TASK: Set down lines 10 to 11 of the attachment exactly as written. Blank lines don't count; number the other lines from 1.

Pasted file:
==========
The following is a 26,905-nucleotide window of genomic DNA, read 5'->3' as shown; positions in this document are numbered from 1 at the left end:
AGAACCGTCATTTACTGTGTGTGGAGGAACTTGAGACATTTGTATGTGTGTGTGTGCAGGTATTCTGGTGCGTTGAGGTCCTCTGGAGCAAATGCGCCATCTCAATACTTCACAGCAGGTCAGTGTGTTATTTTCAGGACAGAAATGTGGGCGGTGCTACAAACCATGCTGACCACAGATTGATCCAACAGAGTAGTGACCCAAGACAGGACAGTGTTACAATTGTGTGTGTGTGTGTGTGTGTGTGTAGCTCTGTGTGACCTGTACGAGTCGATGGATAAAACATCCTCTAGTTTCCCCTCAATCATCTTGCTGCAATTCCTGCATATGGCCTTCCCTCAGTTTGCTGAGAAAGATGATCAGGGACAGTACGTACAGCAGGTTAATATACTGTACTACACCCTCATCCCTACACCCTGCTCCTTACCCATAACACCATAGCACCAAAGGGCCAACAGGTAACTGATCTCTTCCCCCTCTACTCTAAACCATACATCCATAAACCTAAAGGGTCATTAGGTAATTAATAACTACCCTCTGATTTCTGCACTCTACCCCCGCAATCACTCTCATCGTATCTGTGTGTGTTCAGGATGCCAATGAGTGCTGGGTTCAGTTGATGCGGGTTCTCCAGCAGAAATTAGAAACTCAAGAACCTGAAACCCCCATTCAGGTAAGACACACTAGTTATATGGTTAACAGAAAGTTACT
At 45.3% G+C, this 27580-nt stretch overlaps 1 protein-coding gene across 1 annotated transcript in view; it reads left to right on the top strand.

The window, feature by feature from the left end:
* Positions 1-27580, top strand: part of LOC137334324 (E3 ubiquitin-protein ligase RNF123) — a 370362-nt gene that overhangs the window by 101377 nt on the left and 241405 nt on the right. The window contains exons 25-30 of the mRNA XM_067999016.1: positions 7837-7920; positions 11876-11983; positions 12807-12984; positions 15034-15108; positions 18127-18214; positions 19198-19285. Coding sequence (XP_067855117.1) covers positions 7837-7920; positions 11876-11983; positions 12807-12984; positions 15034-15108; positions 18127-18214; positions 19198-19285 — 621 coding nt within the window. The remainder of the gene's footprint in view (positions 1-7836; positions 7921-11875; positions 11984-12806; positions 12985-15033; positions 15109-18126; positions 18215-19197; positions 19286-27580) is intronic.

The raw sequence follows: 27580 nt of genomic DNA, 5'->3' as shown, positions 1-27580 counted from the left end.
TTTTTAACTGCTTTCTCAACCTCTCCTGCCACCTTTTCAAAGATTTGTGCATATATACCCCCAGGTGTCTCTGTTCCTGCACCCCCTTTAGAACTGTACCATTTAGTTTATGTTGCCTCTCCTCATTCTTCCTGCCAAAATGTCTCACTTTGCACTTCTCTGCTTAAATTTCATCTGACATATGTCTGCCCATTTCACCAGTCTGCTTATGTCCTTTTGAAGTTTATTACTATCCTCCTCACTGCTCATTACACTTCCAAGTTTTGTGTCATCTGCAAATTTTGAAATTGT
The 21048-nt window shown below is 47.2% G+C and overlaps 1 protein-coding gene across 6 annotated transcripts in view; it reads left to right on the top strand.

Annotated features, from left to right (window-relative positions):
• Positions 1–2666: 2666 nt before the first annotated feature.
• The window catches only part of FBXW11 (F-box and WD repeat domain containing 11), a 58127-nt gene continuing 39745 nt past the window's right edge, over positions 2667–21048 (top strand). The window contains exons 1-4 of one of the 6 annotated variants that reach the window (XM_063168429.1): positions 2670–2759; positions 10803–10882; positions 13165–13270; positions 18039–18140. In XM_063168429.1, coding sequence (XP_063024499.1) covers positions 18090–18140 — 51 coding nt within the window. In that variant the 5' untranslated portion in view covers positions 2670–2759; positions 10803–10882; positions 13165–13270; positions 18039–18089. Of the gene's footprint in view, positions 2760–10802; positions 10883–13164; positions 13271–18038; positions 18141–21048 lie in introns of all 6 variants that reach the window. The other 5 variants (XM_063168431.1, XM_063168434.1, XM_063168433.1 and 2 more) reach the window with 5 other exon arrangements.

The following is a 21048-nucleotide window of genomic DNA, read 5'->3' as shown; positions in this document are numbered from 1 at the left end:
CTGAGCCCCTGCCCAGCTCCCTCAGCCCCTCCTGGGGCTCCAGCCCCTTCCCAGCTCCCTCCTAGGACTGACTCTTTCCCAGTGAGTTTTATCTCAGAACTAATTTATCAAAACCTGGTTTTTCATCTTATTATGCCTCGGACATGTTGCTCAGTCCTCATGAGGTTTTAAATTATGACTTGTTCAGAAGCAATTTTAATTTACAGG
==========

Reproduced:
• Positions 1–2666: 2666 nt before the first annotated feature.
• The window catches only part of FBXW11 (F-box and WD repeat domain containing 11), a 58127-nt gene continuing 39745 nt past the window's right edge, over positions 2667–21048 (top strand). The window contains exons 1-4 of one of the 6 annotated variants that reach the window (XM_063168429.1): positions 2670–2759; positions 10803–10882; positions 13165–13270; positions 18039–18140. In XM_063168429.1, coding sequence (XP_063024499.1) covers positions 18090–18140 — 51 coding nt within the window. In that variant the 5' untranslated portion in view covers positions 2670–2759; positions 10803–10882; positions 13165–13270; positions 18039–18089. Of the gene's footprint in view, positions 2760–10802; positions 10883–13164; positions 13271–18038; positions 18141–21048 lie in introns of all 6 variants that reach the window. The other 5 variants (XM_063168431.1, XM_063168434.1, XM_063168433.1 and 2 more) reach the window with 5 other exon arrangements.